Battlefield 4 – The Review
- Publisher : Electronic Arts
- Developer : EA Digital Illusions CE (DICE)
- Review Platform : PC
The Battlefield series kicked off in 2002 with Battlefield 1942 and has a huge following of dedicated fans who have followed the game right up to BF4‘s illustrious predecessor Battlefield 3.
Being primarily a multiplayer/team based game, BF4 also tags on a single player element in Campaign mode, which is the main focus of this review, as single player games are getting a rough deal lately and are very often an afterthought in a game’s development, simply to pacify the few single player fanatics that remain.The good news is that this is not a console port and to play the game in all it’s glory, you’re going to need a beefy graphics card.
The game opens with you being thrust into the action from the get go and the characters immediately come to life as you are forced into a life or death decision, quite literally. Not exactly a moral choice as seems to be the vogue nowadays, but at least Bonnie Tyler is there to hold your hand.
To say the single player game is linear would be understating the fact, but maybe that’s the point as it’s an excellent practice ground, should you decide to go multiplayer.
Once released into the wild, the most striking feature you’ll notice of this much hyped game are the the graphics, which are quite breathtaking, thanks to the Frostbite 3 game engine.
The attention to detail is stunning, from the weaponry, the foliage, the shimmering water and the endless destruction around you. At times during the game, I found myself just standing and gawping until I rather carelessly got my head blown off, courtesy of a sniper shot.
DICE have fine tuned the destructible nature of buildings, trees and other game objects to levels of lifelike reality. Toss a grenade at an enemy hiding behind a tree and not only will the poor soldier cop it in a painful manner, but the tree shatters in splinters and cascades down with a thud.Very satisfying indeed.
The single player campaign sprawls over several vast locations,including China, Suez and Azerbaijan. You’re working as part of a team and although it’s all very scripted, linear and quite short, the action never pulls up and you’ll certainly find yourself coming back from the dead more often than you’d wish.
Some neat touches include a spotting key (Q) you press, which highlights or paints enemy targets ready for your helicopter support to annihilate them from above, which they carry out very effectively, allowing you to advance your platoon’s position.
The storyline, such as it is, grittily conveys a global conflict involving China, Russia and the United States, using all modern available weaponry and boy are those weapons fun to use, but not nearly as much fun as the range of vehicles available, including boats, helicopters, tanks and jets.
Clearly the developers have worked closely with those involved in military operations as the intricate detail of the weapons attests. The detail is simply awesome and gamers notice details such as recoil, reload sounds, discharge bangs and every other noise associated with warfare. Sound is a vital element in a game and no more so than a combat game and hearing the enemy scream when he’s hit is not only realistic, but downright scary. I loved it.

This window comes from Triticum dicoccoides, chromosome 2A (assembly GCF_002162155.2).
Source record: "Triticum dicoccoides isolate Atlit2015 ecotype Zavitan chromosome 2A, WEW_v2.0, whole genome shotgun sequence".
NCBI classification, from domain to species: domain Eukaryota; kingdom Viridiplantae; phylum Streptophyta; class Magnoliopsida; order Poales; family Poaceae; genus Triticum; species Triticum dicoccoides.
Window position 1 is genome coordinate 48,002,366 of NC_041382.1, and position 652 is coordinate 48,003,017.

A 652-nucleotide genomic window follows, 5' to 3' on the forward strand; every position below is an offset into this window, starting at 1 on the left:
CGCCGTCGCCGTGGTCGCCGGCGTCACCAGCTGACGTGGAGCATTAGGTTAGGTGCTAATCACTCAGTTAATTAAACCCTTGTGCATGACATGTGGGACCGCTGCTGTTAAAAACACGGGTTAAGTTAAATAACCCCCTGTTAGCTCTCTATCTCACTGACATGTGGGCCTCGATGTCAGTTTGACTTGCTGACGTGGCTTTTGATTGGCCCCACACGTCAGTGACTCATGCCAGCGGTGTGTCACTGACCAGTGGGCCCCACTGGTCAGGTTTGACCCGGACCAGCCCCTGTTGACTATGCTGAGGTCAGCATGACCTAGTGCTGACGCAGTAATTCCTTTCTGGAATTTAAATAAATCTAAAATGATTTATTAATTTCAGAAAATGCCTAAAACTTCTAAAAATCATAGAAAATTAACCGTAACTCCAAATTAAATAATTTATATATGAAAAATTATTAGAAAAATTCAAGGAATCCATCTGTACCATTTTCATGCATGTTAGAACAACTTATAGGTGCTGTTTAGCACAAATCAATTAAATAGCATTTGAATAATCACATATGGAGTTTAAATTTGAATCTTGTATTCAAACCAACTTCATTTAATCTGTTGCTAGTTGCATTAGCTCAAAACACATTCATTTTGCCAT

Unlike other games of this genre though, it’s not a blood and guts affair and if gore isn’t your thing, then you’re in for a pleasant surprise.
How fast can she go?
Battlefield 4 can run in either 32 or 64 bit and if you are able, you’d be well advised to run it in 64 bit and utilise all your memory. The difference is very noticeable and if your rig is toting 8gb or 16gb, you’ll be glad you slotted all that memory in place and it can finally be used as intended.
The system requirements quoted on the OFFICIAL BF4 page are a little surprising for a game of this quality and for EA to suggest an Athlon dual core, 4gb RAM, 32 bit OS and a Radeon 3870 is laughable.
This game needs a minimum of a Quad Core CPU, 8gb RAM, 64 bit OS and at least a Radeon 5770 1gb. In fact, our test rig with these specs maxed out, just about managed to keep up, but there was very noticeable lag on Ultra settings.
The ideal set up would be a Phenom II X 4, 8gb RAM, 64 bit OS and a Radeon 7950 3gb or Nvidia/Intel equivalent with the large amount of VRAM playing a crucial role in displaying Battlefield 4 in all its glory.
Installation is a no brainer since the ORIGIN game client is mandatory and all the required files and updates are taken care of behind the scenes in a simple and efficient manner.
Running the game will take you directly to the Battlefield web page, where you can choose game options such as campaign or multiplayer. Naturally, playing online will give you all the multiplayer benefits, but offline mode is also possible via the game client.
Depending on the graphic settings you choose at set up, the game runs without a glitch straight out of the box and as you marvel at the graphical loveliness that abounds throughout, this game will satisfy the most demanding of FPS fans.
Battlefield 4 – The Giveaway
Coming very shortly! We have a boxed DVD edition of Battlefield 4 with genuine license key to giveaway to one of our subscribers, details will be published soon.
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